When you are planning a field trip, be sure to find out if exhibits or other information currently being presented connect directly to subject matter that you are studying. Do some work ahead of time and prepare a scavenger hunt for things that you want to insure students will see during the trip. If students have access to a camera or device with a camera, have them take pictures of these things to be shared later during class, with parents and on your website or blog. Also, be sure to include a journal writing exercise where students can answer specific questions that you provide and also reflect on their thoughts as they go through the museum. These can be used to form the basis for a presentation that they will do in class.
Don’t have the money to take a field trip? Virtual field trips can be very powerful learning tools and many are free. They provide opportunities to travel to places and experience things that would have been impossible before the Internet. Many museums, libraries, state park systems, and other places of interest are available if you have a computer or iPad. A great way to find out about these opportunities is through Skype in the Classroom. The Skype field trips connect students with experts all over the world. PORTS (Parks Online Resources for Teachers and Students) is a great resource from the California State Parks system that allows students to visit state parks and interact with park rangers who collaborate with teachers to create lessons. Just searching for “Virtual Field Trips” in Google will reveal a host of possibilities from museum trips to a self-guided tour of the White House. The ability to search for trips outside of their geographic area, allows teachers to provide exciting experiences that target specific curricular needs.
Whether you choose traditional or virtual field trips, planning ahead will make the experience more meaningful and increase the learning potential for all students.
Response From Russel Tarr
Educational field trips are some of the most memorable and enriching educational events that students will experience in their school careers, and do not have to cost an immense amount in terms of time and money. One of my favorite field trips in this respect is the local knowledge “Scavenger Hunt” which I help to organise right at the start of the academic year for students starting the IB programme here at the International School of Toulouse. This is a superb ‘team building’ exercise, especially important when new students might be joining the school, and it additionally provides a healthy dose of local knowledge that students are unlikely to be familiar with. Such field trips also have tremendous potential for cross-curricular links, regardless of the area in which you live, and are also remarkably easy to set up.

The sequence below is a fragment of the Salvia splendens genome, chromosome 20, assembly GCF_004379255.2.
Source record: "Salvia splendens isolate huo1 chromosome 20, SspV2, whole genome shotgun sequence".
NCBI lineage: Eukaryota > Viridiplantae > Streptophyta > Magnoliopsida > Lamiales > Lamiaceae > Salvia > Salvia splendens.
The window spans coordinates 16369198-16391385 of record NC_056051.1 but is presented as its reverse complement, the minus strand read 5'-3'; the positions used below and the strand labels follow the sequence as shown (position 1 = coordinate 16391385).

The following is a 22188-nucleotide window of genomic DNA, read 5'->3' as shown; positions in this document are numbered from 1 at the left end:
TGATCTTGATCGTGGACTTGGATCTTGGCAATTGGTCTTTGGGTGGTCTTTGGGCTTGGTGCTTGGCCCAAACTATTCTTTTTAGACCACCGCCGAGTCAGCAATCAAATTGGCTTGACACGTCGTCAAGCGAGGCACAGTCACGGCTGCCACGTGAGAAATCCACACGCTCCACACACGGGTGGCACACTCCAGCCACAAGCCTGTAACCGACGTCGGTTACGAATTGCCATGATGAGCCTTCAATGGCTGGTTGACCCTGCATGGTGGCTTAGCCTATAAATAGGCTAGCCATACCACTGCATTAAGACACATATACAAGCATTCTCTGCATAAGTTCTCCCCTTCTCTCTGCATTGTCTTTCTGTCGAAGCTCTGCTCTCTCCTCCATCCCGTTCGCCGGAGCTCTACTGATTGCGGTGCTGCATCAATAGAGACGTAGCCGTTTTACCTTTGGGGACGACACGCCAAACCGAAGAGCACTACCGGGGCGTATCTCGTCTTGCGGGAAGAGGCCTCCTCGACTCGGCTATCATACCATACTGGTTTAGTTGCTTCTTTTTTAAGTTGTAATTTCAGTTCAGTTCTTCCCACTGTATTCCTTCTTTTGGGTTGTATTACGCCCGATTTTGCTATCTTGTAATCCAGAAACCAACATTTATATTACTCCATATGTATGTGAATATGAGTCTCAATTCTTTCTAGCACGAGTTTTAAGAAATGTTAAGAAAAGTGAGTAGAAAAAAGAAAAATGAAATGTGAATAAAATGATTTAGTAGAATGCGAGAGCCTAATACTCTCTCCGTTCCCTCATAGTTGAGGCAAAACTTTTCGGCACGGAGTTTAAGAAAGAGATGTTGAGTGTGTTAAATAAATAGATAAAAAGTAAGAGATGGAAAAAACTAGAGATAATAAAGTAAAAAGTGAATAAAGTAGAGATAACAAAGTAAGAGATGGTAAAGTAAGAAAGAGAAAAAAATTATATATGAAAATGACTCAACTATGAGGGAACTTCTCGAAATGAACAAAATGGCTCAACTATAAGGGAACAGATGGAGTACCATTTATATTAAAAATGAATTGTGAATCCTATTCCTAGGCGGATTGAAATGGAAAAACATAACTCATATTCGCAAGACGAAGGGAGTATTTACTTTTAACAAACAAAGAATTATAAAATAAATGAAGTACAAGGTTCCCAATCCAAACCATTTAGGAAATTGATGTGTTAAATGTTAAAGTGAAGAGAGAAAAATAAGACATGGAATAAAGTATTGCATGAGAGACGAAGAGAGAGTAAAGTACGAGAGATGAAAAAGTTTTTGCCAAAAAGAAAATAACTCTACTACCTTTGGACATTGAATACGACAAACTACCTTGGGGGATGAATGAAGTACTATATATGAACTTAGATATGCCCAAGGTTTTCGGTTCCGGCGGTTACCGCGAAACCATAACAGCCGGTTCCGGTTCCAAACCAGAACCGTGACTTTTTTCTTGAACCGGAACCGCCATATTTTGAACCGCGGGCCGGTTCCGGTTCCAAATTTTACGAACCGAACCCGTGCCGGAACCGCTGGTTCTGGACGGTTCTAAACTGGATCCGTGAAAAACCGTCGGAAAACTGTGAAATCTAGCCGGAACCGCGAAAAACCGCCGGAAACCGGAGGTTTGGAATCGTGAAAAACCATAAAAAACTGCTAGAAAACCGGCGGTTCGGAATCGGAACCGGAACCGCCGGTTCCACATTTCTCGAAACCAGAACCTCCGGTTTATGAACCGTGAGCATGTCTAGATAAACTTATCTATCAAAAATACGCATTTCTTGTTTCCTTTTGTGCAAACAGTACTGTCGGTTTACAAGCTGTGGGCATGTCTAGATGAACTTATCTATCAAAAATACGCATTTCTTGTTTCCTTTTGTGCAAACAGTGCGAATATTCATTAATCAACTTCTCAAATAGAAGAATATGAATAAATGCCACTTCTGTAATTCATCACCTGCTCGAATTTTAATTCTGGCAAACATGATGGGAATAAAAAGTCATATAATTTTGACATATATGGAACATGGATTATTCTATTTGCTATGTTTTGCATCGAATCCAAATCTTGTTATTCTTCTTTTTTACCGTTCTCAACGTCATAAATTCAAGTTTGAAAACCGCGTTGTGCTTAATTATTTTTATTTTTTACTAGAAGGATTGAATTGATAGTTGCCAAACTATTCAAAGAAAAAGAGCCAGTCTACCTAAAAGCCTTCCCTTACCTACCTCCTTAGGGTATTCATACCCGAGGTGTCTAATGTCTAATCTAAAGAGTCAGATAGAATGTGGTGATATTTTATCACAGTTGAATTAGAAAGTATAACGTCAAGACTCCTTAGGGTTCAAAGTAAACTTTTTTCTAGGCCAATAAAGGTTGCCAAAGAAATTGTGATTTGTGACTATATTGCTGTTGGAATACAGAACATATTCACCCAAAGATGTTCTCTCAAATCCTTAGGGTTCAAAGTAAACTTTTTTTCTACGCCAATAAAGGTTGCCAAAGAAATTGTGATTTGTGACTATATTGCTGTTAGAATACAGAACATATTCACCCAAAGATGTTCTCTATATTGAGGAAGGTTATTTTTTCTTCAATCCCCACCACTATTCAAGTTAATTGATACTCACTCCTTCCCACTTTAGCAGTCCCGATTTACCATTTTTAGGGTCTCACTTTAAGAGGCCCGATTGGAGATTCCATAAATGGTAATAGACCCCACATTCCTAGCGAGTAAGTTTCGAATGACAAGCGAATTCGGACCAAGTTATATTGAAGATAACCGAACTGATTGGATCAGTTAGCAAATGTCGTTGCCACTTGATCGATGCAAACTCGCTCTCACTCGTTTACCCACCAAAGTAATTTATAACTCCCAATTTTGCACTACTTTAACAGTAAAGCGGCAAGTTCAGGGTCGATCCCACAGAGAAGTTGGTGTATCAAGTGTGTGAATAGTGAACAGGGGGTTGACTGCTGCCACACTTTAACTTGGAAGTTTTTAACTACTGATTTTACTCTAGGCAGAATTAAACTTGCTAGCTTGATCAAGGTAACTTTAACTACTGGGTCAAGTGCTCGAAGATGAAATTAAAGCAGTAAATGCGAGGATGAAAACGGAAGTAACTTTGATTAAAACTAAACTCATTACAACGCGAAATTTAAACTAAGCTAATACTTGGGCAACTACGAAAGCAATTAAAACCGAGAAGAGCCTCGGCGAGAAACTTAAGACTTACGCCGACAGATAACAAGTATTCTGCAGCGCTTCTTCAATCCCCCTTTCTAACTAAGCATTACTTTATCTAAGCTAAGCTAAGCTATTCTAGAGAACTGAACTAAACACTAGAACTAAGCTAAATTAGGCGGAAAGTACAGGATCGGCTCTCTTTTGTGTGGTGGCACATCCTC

Simply put, on the very first day of the new academic year, all of the Year 12 students take a coach trip to the center of the city. When they disembark, students are divided into groups of 3-5 people and each team is given a ‘mission sheet’ consisting of a series of questions and challenges that can be answered by visiting different places hinted at in various clues. For example, the first challenge is “Go to the gardens nearby which are named after a famous French Resistance leader from World War”. Once they arrive there, they answer a factual question relating to the place in question (‘Find a monument dedicated to a local mayor assassinated in 1914. Explain why he was killed’).
From this point, the ‘proceed to a place’ format can be repeated indefinitely: I used Google Maps to identify 10 key places around the city within walking distance, and then created a series of questions which guides them through clues from one place to another (“Proceed through the gardens till you reach a road named after the province regained by France at the end of World War One. Head West until you reach a square named after England’s patron saint” - and so on).